Another thing that I hear from young people is that they feel stressed. They feel like no adult really knows about the whole part of their life. The teachers in school know about the subject that they teach, but they don't see them in their other classes or know what else is put on them in those other classes. The coach or the gym teacher knows about you know doing well in a sport or the drama teacher wants you to do well in the play, and that's everything to that teacher, but that's not your whole life.

And then your parents only see you at home, with your homework, often at the end of the day when it's arsenic hour for everyone. You don't know what we've gone through in school. And sometimes we have a daybook and a calendar and pressures on us that rival the pressures that you have on you.

And do they ever tell you what those pressures are? I mean, what would the top three pressures be on a teen?

In the next survey that I do, I'm going to ask exactly that question, so I can't answer it from a research base yet. But it varies in the groups that I've asked. With some kids, it's just having enough money. For some kids, it's schoolwork and getting the right grades, so that you can go on to the right high school or college and get a good job. They feel like that's a bit of a treadmill, too. Sometimes it's your friends and being popular. Those are some of the things that I hear. ...

It's also a very interesting point you raise about support from the community playing a big part in the lives of teens.

... I think that we're at a turning point. It's been clear to me, in talking about this book since it's been published, with so many parents and young people around the country and internationally, that we're at a turning point, where we're going to pay much more attention to teens. And we're at a turning point where we're wanting to hear their voices. It's not as scary as it has been.

I went to the Millennium Summit that the United Nations held last year, and there was a session by first ladies. One of the major messages from that session was that we need to hear from young people and communities every day, all the time; that we need their voices, because if they're part of the solution, then the problems can begin to diminish.

It doesn't mean that adults should abdicate. That's really important; adults need to remain adults. But I think that we can use, we can develop the leadership of young people more than we have been doing, and I think that this is a turning point. I think that communities are going to begin to mobilize for teens in the way that they have been mobilizing for young children.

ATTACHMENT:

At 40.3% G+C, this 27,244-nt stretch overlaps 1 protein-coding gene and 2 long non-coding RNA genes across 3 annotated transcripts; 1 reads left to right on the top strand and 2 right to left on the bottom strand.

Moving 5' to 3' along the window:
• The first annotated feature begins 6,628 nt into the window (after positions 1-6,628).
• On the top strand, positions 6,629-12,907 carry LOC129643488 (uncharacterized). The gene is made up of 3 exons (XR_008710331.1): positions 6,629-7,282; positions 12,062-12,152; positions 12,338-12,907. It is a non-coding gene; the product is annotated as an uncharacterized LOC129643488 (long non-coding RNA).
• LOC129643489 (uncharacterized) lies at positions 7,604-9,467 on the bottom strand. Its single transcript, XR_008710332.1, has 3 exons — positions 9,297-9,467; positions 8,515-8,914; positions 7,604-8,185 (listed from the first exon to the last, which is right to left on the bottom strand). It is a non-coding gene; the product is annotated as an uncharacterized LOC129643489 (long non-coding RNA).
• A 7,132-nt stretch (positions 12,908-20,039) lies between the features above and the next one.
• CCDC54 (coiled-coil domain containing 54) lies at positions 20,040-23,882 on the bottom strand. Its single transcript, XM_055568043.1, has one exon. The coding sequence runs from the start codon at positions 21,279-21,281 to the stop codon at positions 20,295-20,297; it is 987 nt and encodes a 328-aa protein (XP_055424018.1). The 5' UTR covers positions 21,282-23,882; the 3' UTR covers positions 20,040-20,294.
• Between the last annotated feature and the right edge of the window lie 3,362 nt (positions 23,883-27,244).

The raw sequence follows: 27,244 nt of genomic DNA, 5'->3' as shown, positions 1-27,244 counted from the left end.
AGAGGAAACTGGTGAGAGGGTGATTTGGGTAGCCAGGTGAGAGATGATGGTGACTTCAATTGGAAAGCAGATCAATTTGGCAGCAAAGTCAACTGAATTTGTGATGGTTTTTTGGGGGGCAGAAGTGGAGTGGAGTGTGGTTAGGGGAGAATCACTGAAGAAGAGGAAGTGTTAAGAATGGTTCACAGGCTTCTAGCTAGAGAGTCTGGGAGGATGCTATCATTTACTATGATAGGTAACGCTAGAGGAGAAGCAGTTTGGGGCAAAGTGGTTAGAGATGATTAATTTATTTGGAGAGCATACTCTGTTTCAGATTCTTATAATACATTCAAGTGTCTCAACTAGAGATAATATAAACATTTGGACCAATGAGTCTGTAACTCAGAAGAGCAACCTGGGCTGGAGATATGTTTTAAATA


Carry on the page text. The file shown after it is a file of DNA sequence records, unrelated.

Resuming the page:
We have been working at the Families and Work Institute with a number of communities that are getting together the people from schools, from churches, from the town government, from the United Way, from other organizations that affect some of the agencies. They've been saying, "What do we need to do in our community to promote positive youth development?" And I believe that we're just at the beginning of a movement where we're going to look at having more constructive things for young people to do, where they have more of a chance to be leaders and develop their leadership capacity in their communities and in their schools.

And how important do you think that is?

I think it's critical, just critical. We're so focused on what's wrong with teens. If you go talk to teens, they will bring out magazine covers and they will show you the menacing pictures of themselves on magazine covers, or the way that they're portrayed in such negative ways.

My son, when he was a teen, kept a tally by the television. And every time a teen was mentioned and it was positive, he put a check in one box, and if it was negative, he'd put a check in another box. He particularly looked at how teen boys were portrayed, and there were a lot of negative checks and very few positive checks in the media about young people.

And yet I happen to know -- because my daughter works in the area of youth leadership, and she's been giving awards to teens and young people who've been doing things to improve their schools or their communities -- that there are amazing examples around the country of what young people are doing in their schools and their communities, with their families, to really bring about change. We need to hear about more of those stories and I think that we're at a point where we could begin to turn around some of the negative things that we've been seeing happen.